Dear Lois: I feel like I am living in some old joke because my mother-in-law is taking over our life, and I watch my husband giving in to her every step of the way.
I will not tell you all the incidents (I couldn't or there wouldn't be room for any other stories in this paper), but whatever I ask my husband to do - from recycling the papers to getting the car fixed - he has to call his mother first and discuss it with her.The reason I am so upset is that I just found out I am pregnant, and while I want the baby, I am crazy thinking what that grandmother will do to my home. She lives down the street, and I'm afraid she'll be here all the time.
If I say anything to my husband about his mother, he just looks at me as if I'm dirt and says she's a wonderful woman, and we (yes, we) are lucky to have her. How do I get away from her? She is suffocating me!
- Unlucky in Ohio
DEAR U: The temptation is to tell you that pregnancy may be making you overly anxious and that once the baby arrives, you could feel differently about mothers and children. But obviously your annoyance with your mother-in-law began before your pregnancy.
The best solution is to face your husband honestly and tell him why you feel as you do - is it because you think your authority is being undermined? Does your husband not respect your intelligence?
Also, you do not mention if your mother-in-law is contributing in any way to your support and thinks that buys her the right to an opinion.
Whatever the reason, next time your husband wants to ask his mother, why don't you ask him (politely and without anger) to discuss the problem alone and just with you. Maybe he thinks you've not been listening to him as well as Mom does.
Dear Lois: My 8-year-old granddaughter told me that she wants to give a boy-and-girl party for her ninth birthday. I think that's asking for trouble, and that's too young. What do you say?
- The Old-Fashioned Granny
Dear Old: You don't say what kind of boy-and-girl party. If it's a party for her class and they are going to have a picnic or enjoy some public activity in the afternoon with parents there, I don't see any harm. If you're talking about a nighttime party, I'm on your side.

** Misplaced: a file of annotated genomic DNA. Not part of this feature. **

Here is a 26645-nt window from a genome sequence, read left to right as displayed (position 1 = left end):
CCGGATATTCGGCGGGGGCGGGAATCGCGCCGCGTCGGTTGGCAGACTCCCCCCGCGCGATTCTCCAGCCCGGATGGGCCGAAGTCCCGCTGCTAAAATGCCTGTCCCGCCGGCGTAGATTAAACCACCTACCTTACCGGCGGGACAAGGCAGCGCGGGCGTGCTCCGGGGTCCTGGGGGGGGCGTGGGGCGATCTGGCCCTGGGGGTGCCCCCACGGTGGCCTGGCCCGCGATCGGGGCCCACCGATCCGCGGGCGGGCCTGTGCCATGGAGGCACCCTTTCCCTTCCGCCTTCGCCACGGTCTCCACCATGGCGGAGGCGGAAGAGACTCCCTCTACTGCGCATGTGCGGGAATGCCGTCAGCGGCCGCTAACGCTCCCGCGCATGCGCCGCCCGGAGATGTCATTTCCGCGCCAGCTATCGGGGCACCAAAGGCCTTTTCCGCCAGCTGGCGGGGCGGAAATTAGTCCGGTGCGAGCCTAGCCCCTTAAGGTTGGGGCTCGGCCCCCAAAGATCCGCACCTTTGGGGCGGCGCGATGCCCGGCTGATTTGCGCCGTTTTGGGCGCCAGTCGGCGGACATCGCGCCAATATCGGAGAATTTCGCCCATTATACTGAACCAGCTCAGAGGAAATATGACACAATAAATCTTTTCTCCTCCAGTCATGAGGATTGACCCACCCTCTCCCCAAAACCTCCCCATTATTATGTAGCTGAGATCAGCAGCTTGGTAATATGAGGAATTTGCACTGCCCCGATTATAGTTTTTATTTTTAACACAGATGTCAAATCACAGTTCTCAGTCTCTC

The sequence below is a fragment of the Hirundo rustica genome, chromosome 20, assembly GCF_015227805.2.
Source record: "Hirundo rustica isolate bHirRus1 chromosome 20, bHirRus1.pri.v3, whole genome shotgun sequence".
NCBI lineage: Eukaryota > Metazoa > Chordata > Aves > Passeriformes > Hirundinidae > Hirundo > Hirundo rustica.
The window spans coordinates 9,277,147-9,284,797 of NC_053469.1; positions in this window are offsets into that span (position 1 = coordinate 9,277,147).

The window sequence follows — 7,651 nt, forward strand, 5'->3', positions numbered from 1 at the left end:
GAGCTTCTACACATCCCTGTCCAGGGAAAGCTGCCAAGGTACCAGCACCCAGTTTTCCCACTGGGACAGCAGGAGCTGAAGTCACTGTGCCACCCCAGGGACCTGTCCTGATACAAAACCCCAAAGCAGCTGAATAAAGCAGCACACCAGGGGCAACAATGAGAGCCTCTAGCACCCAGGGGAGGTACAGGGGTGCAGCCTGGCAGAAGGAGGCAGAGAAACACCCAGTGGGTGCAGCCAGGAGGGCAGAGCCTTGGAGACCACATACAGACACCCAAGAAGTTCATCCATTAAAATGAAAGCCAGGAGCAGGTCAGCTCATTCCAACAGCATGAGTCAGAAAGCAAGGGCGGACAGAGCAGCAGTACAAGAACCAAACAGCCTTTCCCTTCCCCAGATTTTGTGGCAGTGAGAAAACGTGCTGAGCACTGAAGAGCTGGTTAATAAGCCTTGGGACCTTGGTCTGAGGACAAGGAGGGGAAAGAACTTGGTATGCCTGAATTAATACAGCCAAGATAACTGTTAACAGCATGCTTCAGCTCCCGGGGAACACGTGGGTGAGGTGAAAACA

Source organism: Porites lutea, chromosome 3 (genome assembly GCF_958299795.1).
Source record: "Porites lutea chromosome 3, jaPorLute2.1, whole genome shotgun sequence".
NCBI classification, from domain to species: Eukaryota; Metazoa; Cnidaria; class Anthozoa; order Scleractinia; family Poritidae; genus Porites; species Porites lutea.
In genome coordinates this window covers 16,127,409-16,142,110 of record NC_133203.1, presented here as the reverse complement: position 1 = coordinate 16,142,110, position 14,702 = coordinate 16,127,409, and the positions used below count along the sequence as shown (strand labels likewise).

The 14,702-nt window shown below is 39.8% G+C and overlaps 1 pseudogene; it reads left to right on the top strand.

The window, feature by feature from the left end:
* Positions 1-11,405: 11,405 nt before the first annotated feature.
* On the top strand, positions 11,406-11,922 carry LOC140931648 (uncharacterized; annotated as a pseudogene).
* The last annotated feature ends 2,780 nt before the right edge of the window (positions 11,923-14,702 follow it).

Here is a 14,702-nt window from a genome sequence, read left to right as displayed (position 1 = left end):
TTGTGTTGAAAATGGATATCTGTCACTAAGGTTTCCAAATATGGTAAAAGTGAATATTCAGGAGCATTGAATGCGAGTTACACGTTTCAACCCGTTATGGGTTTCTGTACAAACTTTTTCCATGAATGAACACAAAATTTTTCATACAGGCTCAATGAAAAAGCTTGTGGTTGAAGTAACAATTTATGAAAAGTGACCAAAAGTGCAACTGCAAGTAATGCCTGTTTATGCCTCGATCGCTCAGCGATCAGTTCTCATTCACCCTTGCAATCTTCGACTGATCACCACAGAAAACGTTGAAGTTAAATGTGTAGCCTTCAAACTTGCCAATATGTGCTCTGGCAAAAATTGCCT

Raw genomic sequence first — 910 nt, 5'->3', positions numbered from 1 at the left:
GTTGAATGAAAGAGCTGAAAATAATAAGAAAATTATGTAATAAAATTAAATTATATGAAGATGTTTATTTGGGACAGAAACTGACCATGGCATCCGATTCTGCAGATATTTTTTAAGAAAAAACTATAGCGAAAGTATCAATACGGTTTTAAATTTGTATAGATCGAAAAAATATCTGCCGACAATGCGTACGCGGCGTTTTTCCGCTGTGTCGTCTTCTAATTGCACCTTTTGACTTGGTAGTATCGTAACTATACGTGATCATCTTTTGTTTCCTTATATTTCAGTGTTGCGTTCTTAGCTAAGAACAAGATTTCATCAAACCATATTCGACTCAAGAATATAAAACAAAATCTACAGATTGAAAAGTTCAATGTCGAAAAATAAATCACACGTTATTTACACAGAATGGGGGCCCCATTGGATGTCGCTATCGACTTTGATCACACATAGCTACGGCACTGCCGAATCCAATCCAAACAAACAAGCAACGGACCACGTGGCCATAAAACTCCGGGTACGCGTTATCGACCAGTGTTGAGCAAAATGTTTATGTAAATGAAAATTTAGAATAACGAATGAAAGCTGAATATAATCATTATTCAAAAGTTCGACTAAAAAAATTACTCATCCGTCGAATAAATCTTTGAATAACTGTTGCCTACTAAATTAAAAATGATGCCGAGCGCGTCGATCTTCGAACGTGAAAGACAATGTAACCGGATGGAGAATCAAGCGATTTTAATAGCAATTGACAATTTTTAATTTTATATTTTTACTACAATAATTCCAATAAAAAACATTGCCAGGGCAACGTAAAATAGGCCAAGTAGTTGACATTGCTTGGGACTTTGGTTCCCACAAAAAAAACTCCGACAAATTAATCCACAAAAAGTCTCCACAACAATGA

But what do her parents say? I have a feeling little granddaughter may have sounded you out because her mom and dad said no, and she was looking for Grandmom's support for her position.
Dear Lois: I don't know if this has happened to other widows, but I am in shock. My husband died four months ago, and last week his best friend called and asked if I needed anything. I thanked him and said no. There was a pause, and he said, "Helen Gurley Brown says if you don't have a man, take someone else's. So don't you need sex?"
I was so rattled I just said, "No," and hung up. What do I tell him if he calls again?
- Mrs. J.
Dear Mrs. J.: Tell him to call Helen Gurley Brown.
Dear Lois: My 5-year-old granddaughter asked her mother, "What's an ami?"
Her mother was stumped. She asked Katie where she'd heard the word and how it was used.
Katie's answer was: "I heard you tell Daddy that the candy came from Miami."
- Paula Iacona, St. Petersburg, Fla.
Dear Paula: That takes the cake - and the candy, too.
Dear Lois: One of your readers wrote about wrinkles, and that reminded me of my daughter Sharyn's remark when she was 4 years old and said: "Mommy, isn't it strange that my cheeks feel like hard apples and yours are like peaches but Great-Aunt Marg's are like crumpled rose petals?"
Wasn't it inevitable that she would grow up to be a writer?
- Mildred Foley, Clearwater, Fla.
Dear Mildred: And perhaps also inevitable that she and I would eventually work together, because your daughter is my friend Sharyn Foley Hinman.